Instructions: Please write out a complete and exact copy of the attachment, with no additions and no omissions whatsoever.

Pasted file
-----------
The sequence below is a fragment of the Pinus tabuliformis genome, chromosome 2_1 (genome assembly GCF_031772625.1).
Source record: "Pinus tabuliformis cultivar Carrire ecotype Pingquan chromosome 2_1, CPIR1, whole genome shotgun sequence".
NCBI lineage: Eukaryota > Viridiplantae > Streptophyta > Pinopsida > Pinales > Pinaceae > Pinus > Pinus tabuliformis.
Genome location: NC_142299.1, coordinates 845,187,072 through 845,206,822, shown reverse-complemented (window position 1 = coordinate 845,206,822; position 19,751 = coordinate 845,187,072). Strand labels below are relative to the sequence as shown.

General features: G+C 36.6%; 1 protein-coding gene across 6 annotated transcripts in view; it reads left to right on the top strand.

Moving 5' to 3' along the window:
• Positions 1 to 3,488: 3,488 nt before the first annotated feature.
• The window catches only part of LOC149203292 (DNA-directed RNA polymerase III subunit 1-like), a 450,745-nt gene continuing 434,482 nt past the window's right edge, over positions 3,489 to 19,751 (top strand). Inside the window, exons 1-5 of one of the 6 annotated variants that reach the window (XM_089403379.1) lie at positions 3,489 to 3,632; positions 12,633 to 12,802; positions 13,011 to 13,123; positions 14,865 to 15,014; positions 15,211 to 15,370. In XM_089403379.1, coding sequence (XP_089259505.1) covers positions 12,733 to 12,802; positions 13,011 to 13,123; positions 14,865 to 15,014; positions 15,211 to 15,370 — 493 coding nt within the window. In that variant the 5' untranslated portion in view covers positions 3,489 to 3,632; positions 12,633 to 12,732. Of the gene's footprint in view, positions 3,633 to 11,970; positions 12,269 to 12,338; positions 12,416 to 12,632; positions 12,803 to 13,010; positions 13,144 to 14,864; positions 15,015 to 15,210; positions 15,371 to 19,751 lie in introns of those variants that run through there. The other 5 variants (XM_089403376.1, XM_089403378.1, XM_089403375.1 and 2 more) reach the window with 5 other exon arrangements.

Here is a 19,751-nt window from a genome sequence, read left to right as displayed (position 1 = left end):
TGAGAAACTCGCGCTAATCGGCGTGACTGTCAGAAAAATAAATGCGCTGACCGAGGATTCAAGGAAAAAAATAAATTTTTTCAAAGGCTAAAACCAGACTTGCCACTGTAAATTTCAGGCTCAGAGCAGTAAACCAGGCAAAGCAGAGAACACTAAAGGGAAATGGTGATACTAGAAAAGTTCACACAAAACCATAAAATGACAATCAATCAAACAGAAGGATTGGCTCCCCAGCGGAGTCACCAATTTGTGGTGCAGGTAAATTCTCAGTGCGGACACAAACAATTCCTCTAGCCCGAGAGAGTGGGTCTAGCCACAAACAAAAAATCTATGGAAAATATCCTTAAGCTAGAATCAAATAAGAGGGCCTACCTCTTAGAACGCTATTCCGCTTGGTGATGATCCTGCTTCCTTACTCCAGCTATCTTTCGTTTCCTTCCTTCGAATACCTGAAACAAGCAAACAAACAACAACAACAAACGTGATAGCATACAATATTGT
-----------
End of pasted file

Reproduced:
The sequence below is a fragment of the Pinus tabuliformis genome, chromosome 2_1 (genome assembly GCF_031772625.1).
Source record: "Pinus tabuliformis cultivar Carrire ecotype Pingquan chromosome 2_1, CPIR1, whole genome shotgun sequence".
NCBI lineage: Eukaryota > Viridiplantae > Streptophyta > Pinopsida > Pinales > Pinaceae > Pinus > Pinus tabuliformis.
Genome location: NC_142299.1, coordinates 845,187,072 through 845,206,822, shown reverse-complemented (window position 1 = coordinate 845,206,822; position 19,751 = coordinate 845,187,072). Strand labels below are relative to the sequence as shown.

General features: G+C 36.6%; 1 protein-coding gene across 6 annotated transcripts in view; it reads left to right on the top strand.

Moving 5' to 3' along the window:
• Positions 1 to 3,488: 3,488 nt before the first annotated feature.
• The window catches only part of LOC149203292 (DNA-directed RNA polymerase III subunit 1-like), a 450,745-nt gene continuing 434,482 nt past the window's right edge, over positions 3,489 to 19,751 (top strand). Inside the window, exons 1-5 of one of the 6 annotated variants that reach the window (XM_089403379.1) lie at positions 3,489 to 3,632; positions 12,633 to 12,802; positions 13,011 to 13,123; positions 14,865 to 15,014; positions 15,211 to 15,370. In XM_089403379.1, coding sequence (XP_089259505.1) covers positions 12,733 to 12,802; positions 13,011 to 13,123; positions 14,865 to 15,014; positions 15,211 to 15,370 — 493 coding nt within the window. In that variant the 5' untranslated portion in view covers positions 3,489 to 3,632; positions 12,633 to 12,732. Of the gene's footprint in view, positions 3,633 to 11,970; positions 12,269 to 12,338; positions 12,416 to 12,632; positions 12,803 to 13,010; positions 13,144 to 14,864; positions 15,015 to 15,210; positions 15,371 to 19,751 lie in introns of those variants that run through there. The other 5 variants (XM_089403376.1, XM_089403378.1, XM_089403375.1 and 2 more) reach the window with 5 other exon arrangements.

Here is a 19,751-nt window from a genome sequence, read left to right as displayed (position 1 = left end):
TGAGAAACTCGCGCTAATCGGCGTGACTGTCAGAAAAATAAATGCGCTGACCGAGGATTCAAGGAAAAAAATAAATTTTTTCAAAGGCTAAAACCAGACTTGCCACTGTAAATTTCAGGCTCAGAGCAGTAAACCAGGCAAAGCAGAGAACACTAAAGGGAAATGGTGATACTAGAAAAGTTCACACAAAACCATAAAATGACAATCAATCAAACAGAAGGATTGGCTCCCCAGCGGAGTCACCAATTTGTGGTGCAGGTAAATTCTCAGTGCGGACACAAACAATTCCTCTAGCCCGAGAGAGTGGGTCTAGCCACAAACAAAAAATCTATGGAAAATATCCTTAAGCTAGAATCAAATAAGAGGGCCTACCTCTTAGAACGCTATTCCGCTTGGTGATGATCCTGCTTCCTTACTCCAGCTATCTTTCGTTTCCTTCCTTCGAATACCTGAAACAAGCAAACAAACAACAACAACAAACGTGATAGCATACAATATTGT